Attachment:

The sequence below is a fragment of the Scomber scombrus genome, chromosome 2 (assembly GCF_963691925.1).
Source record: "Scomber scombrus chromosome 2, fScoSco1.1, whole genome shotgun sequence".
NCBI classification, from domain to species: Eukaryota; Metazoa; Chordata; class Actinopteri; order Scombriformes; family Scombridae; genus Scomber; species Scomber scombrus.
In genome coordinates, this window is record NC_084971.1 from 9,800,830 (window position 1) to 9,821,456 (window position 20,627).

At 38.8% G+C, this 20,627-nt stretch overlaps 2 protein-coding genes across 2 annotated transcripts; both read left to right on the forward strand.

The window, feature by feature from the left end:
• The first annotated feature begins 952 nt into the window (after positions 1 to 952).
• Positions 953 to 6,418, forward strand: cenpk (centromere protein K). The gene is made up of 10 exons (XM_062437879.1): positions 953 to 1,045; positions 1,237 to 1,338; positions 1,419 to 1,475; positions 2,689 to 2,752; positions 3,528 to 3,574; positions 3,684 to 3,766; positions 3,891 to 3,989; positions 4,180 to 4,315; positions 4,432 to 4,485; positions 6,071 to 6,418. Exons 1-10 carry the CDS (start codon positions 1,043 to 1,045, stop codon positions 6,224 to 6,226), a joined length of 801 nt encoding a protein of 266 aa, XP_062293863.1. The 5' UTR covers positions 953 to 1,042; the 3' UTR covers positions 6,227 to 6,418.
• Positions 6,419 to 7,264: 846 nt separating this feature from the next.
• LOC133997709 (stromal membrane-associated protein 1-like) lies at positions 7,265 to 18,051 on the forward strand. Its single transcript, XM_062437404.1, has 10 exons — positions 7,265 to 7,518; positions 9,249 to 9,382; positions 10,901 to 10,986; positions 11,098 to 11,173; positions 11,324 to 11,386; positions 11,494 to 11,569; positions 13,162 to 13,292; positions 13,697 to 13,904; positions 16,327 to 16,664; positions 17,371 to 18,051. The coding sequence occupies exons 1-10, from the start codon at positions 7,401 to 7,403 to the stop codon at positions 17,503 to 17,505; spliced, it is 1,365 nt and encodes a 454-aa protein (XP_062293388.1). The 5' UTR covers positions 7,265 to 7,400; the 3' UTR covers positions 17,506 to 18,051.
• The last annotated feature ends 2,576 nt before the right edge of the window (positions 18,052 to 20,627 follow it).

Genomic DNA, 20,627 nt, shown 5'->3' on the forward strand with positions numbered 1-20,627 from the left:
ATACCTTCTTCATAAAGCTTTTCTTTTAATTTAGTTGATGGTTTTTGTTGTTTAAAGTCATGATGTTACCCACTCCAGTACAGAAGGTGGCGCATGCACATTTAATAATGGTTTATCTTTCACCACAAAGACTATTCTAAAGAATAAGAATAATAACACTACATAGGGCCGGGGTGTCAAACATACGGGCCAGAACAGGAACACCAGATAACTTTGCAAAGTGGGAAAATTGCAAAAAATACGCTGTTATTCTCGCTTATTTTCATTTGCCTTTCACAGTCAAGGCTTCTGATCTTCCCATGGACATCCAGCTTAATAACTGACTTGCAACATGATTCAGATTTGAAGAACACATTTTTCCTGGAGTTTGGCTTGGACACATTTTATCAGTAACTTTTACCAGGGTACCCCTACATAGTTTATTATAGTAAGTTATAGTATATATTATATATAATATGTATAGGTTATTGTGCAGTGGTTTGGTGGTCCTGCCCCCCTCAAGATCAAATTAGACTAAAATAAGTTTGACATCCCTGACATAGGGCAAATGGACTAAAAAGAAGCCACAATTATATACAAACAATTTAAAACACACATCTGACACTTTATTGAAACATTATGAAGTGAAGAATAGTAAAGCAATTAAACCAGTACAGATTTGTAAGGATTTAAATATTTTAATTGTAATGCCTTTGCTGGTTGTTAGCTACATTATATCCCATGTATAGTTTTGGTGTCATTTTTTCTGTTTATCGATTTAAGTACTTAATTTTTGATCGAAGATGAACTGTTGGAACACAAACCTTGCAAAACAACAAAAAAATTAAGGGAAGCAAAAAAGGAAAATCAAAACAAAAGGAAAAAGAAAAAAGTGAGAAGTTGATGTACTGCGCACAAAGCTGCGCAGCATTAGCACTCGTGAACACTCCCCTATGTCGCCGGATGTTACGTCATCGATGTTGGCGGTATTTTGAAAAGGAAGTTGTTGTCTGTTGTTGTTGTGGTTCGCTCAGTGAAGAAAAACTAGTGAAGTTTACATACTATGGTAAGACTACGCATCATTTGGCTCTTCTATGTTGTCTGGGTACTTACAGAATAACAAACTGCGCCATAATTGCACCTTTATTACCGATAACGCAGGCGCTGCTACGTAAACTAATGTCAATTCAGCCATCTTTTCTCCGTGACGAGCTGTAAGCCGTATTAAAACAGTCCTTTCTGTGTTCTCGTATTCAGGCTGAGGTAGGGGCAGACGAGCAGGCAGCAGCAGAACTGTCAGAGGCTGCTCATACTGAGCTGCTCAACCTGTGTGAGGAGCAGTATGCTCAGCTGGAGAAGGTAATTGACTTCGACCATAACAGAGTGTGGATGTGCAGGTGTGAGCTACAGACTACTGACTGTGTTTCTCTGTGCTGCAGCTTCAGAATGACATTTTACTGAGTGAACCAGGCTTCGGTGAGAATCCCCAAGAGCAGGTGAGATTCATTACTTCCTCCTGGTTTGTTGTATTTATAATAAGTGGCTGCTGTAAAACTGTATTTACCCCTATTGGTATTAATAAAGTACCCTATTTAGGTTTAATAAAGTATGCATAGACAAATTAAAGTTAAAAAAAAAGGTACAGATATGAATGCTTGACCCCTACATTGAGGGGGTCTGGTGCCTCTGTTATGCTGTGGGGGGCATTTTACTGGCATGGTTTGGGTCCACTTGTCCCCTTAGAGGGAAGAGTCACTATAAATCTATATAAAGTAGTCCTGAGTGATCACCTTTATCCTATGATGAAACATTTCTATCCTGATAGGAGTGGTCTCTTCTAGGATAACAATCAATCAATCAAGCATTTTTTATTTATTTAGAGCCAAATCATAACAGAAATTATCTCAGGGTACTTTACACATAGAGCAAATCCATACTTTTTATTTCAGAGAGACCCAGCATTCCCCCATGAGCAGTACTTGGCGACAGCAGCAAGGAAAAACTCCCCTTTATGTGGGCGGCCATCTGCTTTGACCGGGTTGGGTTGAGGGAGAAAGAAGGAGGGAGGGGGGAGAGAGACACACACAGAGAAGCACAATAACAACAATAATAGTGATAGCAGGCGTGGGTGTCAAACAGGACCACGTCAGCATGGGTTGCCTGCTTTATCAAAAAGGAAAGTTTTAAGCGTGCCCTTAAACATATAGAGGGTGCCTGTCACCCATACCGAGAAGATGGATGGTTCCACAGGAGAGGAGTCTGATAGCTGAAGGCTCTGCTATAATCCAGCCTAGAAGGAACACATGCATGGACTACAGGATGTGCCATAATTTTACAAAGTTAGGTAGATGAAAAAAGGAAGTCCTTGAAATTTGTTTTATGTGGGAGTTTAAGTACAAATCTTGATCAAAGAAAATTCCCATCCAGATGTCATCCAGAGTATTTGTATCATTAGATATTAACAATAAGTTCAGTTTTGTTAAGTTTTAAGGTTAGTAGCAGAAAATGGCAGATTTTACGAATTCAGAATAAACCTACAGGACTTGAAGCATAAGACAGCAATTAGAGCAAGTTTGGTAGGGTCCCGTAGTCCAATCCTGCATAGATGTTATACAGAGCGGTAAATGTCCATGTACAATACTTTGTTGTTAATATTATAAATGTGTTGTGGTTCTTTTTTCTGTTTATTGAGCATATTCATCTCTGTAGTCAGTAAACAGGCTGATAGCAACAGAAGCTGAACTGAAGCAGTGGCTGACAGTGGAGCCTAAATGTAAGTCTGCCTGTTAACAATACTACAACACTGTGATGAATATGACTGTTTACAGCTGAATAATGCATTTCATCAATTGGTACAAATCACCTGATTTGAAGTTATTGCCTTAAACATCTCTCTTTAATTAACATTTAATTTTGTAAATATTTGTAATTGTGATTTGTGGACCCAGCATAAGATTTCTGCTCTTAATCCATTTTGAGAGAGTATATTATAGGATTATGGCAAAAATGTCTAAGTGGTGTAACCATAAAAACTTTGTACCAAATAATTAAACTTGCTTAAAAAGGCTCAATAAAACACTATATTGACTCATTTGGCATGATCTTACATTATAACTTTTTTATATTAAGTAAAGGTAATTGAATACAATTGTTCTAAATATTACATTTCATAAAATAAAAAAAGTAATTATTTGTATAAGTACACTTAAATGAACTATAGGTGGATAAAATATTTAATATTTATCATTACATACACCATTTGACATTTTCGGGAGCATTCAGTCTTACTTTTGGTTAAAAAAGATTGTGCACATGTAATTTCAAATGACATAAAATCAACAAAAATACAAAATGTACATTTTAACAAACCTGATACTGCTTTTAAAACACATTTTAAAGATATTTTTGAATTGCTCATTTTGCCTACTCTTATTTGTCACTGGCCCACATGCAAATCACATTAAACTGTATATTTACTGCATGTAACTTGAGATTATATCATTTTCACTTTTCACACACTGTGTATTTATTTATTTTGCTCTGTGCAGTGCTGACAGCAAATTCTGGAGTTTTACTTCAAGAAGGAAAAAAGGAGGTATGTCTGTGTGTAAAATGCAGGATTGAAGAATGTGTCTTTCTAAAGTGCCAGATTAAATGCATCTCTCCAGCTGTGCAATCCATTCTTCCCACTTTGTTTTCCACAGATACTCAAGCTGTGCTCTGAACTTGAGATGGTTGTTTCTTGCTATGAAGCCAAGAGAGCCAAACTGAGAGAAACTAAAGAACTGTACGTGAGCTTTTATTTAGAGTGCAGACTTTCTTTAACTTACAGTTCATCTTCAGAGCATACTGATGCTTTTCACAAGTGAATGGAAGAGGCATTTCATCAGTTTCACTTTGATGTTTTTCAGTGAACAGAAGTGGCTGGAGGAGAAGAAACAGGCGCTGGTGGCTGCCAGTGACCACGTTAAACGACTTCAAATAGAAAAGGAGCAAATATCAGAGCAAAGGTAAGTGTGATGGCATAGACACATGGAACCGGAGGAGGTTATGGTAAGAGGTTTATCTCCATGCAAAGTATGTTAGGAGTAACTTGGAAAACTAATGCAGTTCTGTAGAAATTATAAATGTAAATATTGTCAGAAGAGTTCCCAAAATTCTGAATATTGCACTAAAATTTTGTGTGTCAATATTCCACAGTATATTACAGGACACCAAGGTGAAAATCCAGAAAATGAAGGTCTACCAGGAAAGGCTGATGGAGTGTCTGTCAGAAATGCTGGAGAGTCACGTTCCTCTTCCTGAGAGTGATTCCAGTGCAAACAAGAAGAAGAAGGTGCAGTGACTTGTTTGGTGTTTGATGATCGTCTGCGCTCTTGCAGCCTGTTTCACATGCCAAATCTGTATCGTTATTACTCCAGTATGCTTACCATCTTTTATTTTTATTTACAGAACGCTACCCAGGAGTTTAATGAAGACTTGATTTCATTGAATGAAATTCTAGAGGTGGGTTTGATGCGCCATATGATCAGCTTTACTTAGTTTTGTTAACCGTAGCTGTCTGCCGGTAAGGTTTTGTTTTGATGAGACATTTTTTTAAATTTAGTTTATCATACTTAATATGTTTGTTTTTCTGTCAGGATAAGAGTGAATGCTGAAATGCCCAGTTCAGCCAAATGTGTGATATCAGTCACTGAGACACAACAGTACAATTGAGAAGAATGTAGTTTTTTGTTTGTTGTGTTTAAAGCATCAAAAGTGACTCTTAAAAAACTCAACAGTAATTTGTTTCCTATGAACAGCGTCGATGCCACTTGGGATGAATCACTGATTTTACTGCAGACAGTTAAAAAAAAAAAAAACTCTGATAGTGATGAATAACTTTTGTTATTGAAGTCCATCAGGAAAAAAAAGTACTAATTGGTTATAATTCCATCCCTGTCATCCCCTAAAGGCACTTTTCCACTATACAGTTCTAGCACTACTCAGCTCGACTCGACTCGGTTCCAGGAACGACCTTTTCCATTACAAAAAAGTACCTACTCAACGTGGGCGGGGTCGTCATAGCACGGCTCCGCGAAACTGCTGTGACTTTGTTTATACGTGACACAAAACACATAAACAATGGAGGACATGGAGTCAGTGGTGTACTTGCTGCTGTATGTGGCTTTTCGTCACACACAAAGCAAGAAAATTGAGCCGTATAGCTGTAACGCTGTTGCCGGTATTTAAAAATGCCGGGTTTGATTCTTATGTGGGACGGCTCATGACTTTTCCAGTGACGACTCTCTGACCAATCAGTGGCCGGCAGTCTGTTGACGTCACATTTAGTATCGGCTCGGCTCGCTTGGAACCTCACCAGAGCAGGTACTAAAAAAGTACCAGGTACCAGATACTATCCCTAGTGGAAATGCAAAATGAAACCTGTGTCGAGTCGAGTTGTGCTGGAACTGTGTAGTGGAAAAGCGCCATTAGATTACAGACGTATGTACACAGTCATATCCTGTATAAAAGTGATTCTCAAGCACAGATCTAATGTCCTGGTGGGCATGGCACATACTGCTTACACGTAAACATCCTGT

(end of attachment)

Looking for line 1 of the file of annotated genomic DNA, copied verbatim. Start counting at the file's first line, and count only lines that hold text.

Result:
The sequence below is a fragment of the Scomber scombrus genome, chromosome 2 (assembly GCF_963691925.1).